American student can enter Israel, nation's top court rules

She had been detained for over two weeks.

October 18, 2018, 2:23 PM

JERUSALEM -- An American student whom Israeli authorities had blocked from entering the country over her alleged political views was admitted into the country, following a ruling on Thursday from Israel's top court.

Lara Alqasem, a 22-year-old graduate student from Florida, had been detained at Tel Aviv's Ben-Gurion Airport for more than two weeks as she appealed a decision to deport her.

Israeli authorities allege that she called for a boycott of Israeli goods and that they could deny her entry under a recently-passed law.

Israel's High Court of Justice ruled in Alqasem's favor on Thursday, and her attorneys said she subsequently left the airport and entered Israel.

PHOTO: US citizen student, 22-year-old Lara Alqasem, attends a hearing at the Tel Aviv District Court in Israel, Oct. 11, 2018.
US citizen student, 22-year-old Lara Alqasem, attends a hearing at the Tel Aviv District Court in Israel, Oct. 11, 2018. Alqasem arrived in Israel on Oct. 2 to study at the Hebrew University and has been held at a refused entry facility at Ben Gurion Airport after the Israeli authorities accused her of supporting and taking an active part in the anti -Israeli BDS movement (Boycott, Divestment and Sanctions).
Abir Sultan/EPA-EFE/REX/Shutterstock

In a statement issued late Thursday, Alqasem thanked her attorneys and supporters.

"I'm relieved at the court’s decision and incredibly grateful for the work of my amazing and tireless lawyers Yotam Ben-Hillel and Leora Bechor as well as the support of my family and friends," she said. "I will be happy to say more when I've had a chance to rest and process."

For their part, her lawyers said they were heartened by the decision, which Israeli prosecutors said on Thursday that they would not appeal.

"The Supreme Court's decision is a victory for free speech, academic freedom, and the rule of law," her lawyers, Leora Bechor and Yotam Ben-Hillel, said in a statement. "Israel has the right to control its borders, but that right does not give the Ministry of Interior unchecked power to turn away anyone it deems unwanted."

I am deeply saddened by the Supreme Court's decision, which indicates a lack of understanding of the methods of action of the [Boycott, Divestment and Sanctions

They added that Alqasem's appeal "has ensured that no one else should be denied the right to enter Israel based on sloppy Google searches and dossiers by shadowy smear groups."

They called her case a "gross misapplication of the law."

PHOTO: US citizen student, 22-year-old Lara Alqasem, attends a hearing at the Tel Aviv District Court in Israel, Oct. 11, 2018.
US citizen student, 22-year-old Lara Alqasem, attends a hearing at the Tel Aviv District Court in Israel, Oct. 11, 2018. Alqasem arrived in Israel on Oct. 2 to study at the Hebrew University and has been held at a refused entry facility at Ben Gurion Airport after the Israeli authorities accused her of supporting and taking an active part in the anti -Israeli BDS movement (Boycott, Divestment and Sanctions).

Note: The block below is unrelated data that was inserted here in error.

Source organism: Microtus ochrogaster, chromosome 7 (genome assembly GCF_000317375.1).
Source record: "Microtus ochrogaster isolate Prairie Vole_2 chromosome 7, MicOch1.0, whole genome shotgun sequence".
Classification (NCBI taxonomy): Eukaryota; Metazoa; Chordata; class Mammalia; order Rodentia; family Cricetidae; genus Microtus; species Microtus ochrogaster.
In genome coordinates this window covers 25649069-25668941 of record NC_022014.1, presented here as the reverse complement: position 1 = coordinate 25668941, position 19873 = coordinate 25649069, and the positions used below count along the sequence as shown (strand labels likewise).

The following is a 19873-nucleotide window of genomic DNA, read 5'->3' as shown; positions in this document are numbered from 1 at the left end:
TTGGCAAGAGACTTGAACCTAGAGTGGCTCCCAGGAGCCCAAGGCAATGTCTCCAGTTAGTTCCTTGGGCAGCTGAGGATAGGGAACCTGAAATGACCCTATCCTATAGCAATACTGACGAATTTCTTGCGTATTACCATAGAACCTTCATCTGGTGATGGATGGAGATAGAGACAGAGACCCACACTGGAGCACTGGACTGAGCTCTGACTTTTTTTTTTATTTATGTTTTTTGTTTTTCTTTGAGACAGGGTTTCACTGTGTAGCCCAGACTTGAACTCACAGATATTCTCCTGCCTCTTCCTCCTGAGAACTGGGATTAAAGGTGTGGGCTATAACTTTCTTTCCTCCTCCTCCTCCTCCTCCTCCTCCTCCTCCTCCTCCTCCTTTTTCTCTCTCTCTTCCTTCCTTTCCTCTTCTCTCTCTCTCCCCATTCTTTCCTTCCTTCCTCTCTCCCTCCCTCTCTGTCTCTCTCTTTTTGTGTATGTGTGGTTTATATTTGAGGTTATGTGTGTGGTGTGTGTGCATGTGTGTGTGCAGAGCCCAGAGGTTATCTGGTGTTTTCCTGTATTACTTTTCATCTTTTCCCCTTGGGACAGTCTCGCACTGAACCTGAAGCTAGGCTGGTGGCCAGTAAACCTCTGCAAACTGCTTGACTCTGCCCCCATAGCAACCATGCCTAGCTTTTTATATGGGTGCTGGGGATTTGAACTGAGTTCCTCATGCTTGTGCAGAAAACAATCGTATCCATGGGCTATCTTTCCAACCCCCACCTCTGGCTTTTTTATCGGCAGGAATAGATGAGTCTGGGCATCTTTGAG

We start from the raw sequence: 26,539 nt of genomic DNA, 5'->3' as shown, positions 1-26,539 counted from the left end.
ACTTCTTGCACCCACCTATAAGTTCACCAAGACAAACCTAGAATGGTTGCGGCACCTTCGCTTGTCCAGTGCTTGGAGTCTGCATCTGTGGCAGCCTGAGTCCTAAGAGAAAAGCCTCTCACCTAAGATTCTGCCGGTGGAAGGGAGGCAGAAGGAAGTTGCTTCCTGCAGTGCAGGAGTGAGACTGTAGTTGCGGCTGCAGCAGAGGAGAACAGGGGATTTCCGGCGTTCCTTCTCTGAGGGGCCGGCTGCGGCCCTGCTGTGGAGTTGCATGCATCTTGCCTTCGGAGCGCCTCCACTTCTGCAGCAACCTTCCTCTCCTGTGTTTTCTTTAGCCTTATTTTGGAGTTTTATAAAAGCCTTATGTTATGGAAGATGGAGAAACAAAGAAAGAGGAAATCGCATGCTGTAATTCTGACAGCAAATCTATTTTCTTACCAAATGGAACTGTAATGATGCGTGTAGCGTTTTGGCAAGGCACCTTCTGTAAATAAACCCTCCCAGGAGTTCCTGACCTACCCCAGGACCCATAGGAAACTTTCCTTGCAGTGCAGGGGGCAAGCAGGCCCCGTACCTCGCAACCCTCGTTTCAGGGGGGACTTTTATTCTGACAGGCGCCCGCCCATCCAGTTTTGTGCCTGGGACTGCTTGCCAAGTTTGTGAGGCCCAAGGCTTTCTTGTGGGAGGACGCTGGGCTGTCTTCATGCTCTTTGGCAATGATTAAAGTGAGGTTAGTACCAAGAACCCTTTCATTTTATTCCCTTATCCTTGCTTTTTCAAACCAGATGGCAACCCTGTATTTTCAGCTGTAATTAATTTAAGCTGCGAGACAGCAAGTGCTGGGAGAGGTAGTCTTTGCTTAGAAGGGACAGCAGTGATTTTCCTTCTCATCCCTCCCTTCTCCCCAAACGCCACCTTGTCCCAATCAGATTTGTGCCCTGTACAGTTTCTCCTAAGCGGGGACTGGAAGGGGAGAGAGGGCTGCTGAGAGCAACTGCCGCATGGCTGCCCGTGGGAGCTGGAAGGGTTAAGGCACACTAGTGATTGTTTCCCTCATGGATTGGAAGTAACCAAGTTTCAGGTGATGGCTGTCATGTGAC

Abir Sultan/EPA-EFE/REX/Shutterstock

For their part, Israeli officials expressed disappointment in the ruling.

"I am deeply saddened by the Supreme Court's decision, which indicates a lack of understanding of the methods of action of the BDS organizations, and damaged the State of Israel's ability to fight the boycott activists who harm all of us," said Gilad Erdan, Minister of Internal Security and Strategic Affairs, referring to her alleged support for the Boycott, Divestment and Sanctions movement, known as BDS, which advocates boycotts as a political tool to protest Israeli policies related to the Palestinian territories.

PHOTO: Lara Alqasem, a 22-year-old American graduate student with Palestinian grandparents, who landed at Ben-Gurion Airport, Oct. 2, 2018, with a valid student visa, is seen in this undated family handout.
Lara Alqasem, a 22-year-old American graduate student with Palestinian grandparents, who landed at Ben-Gurion Airport, Oct. 2, 2018, with a valid student visa, is seen in this undated family handout.
Alqasem family/AP
The Supreme Court's decision is a victory for free speech, academic freedom, and the rule of law.

Alqasem had intended to study at Hebrew University in Jerusalem, which had joined her appeal. She had been held at Ben-Gurion Airport since she landed there on Oct. 2, pending her appeal.

A recently passed Israeli law allows authorities to ban entry to anyone it deems to have held a senior position in an organization publicly calling to boycott the State of Israel.

Alqasem is a former president of the University of Florida chapter of Students for Justice in Palestine -- which an Israeli minister labeled an extremist organization -- and is from the Ft. Lauderdale area of Florida, according to the Associated Press.

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